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Manure Exemption Bill Introduced in Congress

Cattle producers support legislation to exlude manure from Superfund environmental laws, but the measure faces political opposition.

Bipartisan legislation was introduced in both the Senate and House of Representatives Thursday to exempt manure from regulation under the Superfund statute.

Senators Blanche Lincoln, D-Ark., and Pete Domenici, R-N.M., and Representatives Collin Peterson, D-Minn., and Ralph Hall, R-Texas, are leading cosponsors of the bills, which would clarify Superfund classification so that livestock manure is not considered hazardous waste.

Eight Senators and 58 representatives are backing the legislation. Last year, House and Senate bills with the same intention of exempting manure from Superfund gained the support of 228 members of Congress, but did not pass into law before the Congressional session ended. Peterson, Chairman of the House Agriculture Committee, warns that passing the bill "won't be easy."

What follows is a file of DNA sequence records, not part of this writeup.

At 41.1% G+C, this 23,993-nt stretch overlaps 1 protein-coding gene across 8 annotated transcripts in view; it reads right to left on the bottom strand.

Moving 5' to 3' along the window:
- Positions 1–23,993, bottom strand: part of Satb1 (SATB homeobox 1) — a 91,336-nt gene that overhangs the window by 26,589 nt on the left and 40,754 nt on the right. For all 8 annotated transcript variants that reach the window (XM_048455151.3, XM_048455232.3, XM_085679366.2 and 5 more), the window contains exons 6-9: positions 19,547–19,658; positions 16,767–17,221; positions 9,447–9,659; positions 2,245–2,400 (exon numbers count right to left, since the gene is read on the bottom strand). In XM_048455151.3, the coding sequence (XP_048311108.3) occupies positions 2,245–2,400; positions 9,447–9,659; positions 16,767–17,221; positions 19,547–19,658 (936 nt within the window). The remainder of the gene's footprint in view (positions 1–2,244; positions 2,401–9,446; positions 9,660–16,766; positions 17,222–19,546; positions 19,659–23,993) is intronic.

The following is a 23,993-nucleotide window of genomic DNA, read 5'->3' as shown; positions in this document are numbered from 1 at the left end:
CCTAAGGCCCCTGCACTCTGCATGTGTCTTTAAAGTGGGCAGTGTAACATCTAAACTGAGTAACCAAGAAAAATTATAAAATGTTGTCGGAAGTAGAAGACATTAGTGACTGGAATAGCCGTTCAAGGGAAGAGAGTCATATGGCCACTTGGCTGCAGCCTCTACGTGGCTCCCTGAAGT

Velma Smith, and official with the National Environment Trust, says her group opposes the bill because it is "a bad idea, fueled by bad information. Farmers who use manure responsibly have no need to fear Superfund liability." An attempt last year to attach the manure exemption as an amendment to the agricultural appropriations bill failed under pressure from the National League of Cities, American Association of Water Utilities, the U.S. Conference of Mayors, the National Association of County & State Health Officials and several State Attorneys General.

The National Cattlemen's Beef Association voiced support for the legislation, agreeing that Superfund was never meant to regulate livestock manure, which is already regulated under the Clean Water Act and Clean Air Act.

"Superfund is about toxic waste sites and chemical spills, not livestock manure on farms and ranches," says NCBA Director of Legislative Affairs Stacey Katseanes. "The Superfund laws were created in the 1980s to provide for cleanup of toxic waste dumps and hazardous chemical spills, to force reporting of releases of hazardous chemicals and to enable emergency response."

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